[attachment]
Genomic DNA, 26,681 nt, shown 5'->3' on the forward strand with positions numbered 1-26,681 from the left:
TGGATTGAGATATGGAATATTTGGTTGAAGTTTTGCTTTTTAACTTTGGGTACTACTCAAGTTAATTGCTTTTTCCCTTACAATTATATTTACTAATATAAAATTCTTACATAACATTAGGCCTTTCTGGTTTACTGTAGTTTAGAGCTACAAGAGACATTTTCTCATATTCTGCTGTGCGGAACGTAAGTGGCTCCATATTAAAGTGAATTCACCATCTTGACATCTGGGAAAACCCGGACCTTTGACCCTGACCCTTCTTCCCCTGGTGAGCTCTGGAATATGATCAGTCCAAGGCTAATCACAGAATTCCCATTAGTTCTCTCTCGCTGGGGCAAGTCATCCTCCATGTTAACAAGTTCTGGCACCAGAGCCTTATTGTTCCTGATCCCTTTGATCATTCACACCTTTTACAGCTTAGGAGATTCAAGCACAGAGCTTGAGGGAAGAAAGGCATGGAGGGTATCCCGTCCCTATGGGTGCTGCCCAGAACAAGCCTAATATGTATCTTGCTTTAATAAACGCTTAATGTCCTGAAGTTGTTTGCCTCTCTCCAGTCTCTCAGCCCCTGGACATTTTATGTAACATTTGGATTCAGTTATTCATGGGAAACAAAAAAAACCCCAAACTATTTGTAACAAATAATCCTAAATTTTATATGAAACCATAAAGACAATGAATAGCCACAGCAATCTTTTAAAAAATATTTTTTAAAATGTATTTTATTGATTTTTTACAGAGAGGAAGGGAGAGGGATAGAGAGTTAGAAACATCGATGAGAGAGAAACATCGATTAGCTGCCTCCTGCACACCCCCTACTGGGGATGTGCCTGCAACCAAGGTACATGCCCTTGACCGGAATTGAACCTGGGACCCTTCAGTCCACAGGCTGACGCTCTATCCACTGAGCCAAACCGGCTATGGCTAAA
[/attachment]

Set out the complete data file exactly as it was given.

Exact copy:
Genomic DNA, 26,681 nt, shown 5'->3' on the forward strand with positions numbered 1-26,681 from the left:
TGGATTGAGATATGGAATATTTGGTTGAAGTTTTGCTTTTTAACTTTGGGTACTACTCAAGTTAATTGCTTTTTCCCTTACAATTATATTTACTAATATAAAATTCTTACATAACATTAGGCCTTTCTGGTTTACTGTAGTTTAGAGCTACAAGAGACATTTTCTCATATTCTGCTGTGCGGAACGTAAGTGGCTCCATATTAAAGTGAATTCACCATCTTGACATCTGGGAAAACCCGGACCTTTGACCCTGACCCTTCTTCCCCTGGTGAGCTCTGGAATATGATCAGTCCAAGGCTAATCACAGAATTCCCATTAGTTCTCTCTCGCTGGGGCAAGTCATCCTCCATGTTAACAAGTTCTGGCACCAGAGCCTTATTGTTCCTGATCCCTTTGATCATTCACACCTTTTACAGCTTAGGAGATTCAAGCACAGAGCTTGAGGGAAGAAAGGCATGGAGGGTATCCCGTCCCTATGGGTGCTGCCCAGAACAAGCCTAATATGTATCTTGCTTTAATAAACGCTTAATGTCCTGAAGTTGTTTGCCTCTCTCCAGTCTCTCAGCCCCTGGACATTTTATGTAACATTTGGATTCAGTTATTCATGGGAAACAAAAAAAACCCCAAACTATTTGTAACAAATAATCCTAAATTTTATATGAAACCATAAAGACAATGAATAGCCACAGCAATCTTTTAAAAAATATTTTTTAAAATGTATTTTATTGATTTTTTACAGAGAGGAAGGGAGAGGGATAGAGAGTTAGAAACATCGATGAGAGAGAAACATCGATTAGCTGCCTCCTGCACACCCCCTACTGGGGATGTGCCTGCAACCAAGGTACATGCCCTTGACCGGAATTGAACCTGGGACCCTTCAGTCCACAGGCTGACGCTCTATCCACTGAGCCAAACCGGCTATGGCTAAA